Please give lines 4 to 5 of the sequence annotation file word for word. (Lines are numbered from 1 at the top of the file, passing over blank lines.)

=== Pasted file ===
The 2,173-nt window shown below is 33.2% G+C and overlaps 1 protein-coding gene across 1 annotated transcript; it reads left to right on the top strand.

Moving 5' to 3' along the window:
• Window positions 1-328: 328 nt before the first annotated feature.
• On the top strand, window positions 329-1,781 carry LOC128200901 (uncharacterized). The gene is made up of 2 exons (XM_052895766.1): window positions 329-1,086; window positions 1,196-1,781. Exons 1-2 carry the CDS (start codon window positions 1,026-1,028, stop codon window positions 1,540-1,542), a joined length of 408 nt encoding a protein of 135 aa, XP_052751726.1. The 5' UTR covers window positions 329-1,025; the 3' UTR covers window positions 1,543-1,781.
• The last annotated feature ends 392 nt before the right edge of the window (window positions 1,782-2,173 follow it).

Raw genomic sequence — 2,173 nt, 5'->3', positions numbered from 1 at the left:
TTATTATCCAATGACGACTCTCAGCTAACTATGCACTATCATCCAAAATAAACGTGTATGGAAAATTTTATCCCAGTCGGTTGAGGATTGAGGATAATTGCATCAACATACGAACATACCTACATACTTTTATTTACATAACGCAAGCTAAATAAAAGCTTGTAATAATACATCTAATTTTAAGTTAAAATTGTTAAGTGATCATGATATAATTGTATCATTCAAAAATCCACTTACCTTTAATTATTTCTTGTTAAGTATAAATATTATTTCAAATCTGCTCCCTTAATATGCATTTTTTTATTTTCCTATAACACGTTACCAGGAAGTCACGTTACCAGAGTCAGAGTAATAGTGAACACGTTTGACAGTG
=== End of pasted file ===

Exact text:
• On the top strand, window positions 329-1,781 carry LOC128200901 (uncharacterized). The gene is made up of 2 exons (XM_052895766.1): window positions 329-1,086; window positions 1,196-1,781. Exons 1-2 carry the CDS (start codon window positions 1,026-1,028, stop codon window positions 1,540-1,542), a joined length of 408 nt encoding a protein of 135 aa, XP_052751726.1. The 5' UTR covers window positions 329-1,025; the 3' UTR covers window positions 1,543-1,781.
• The last annotated feature ends 392 nt before the right edge of the window (window positions 1,782-2,173 follow it).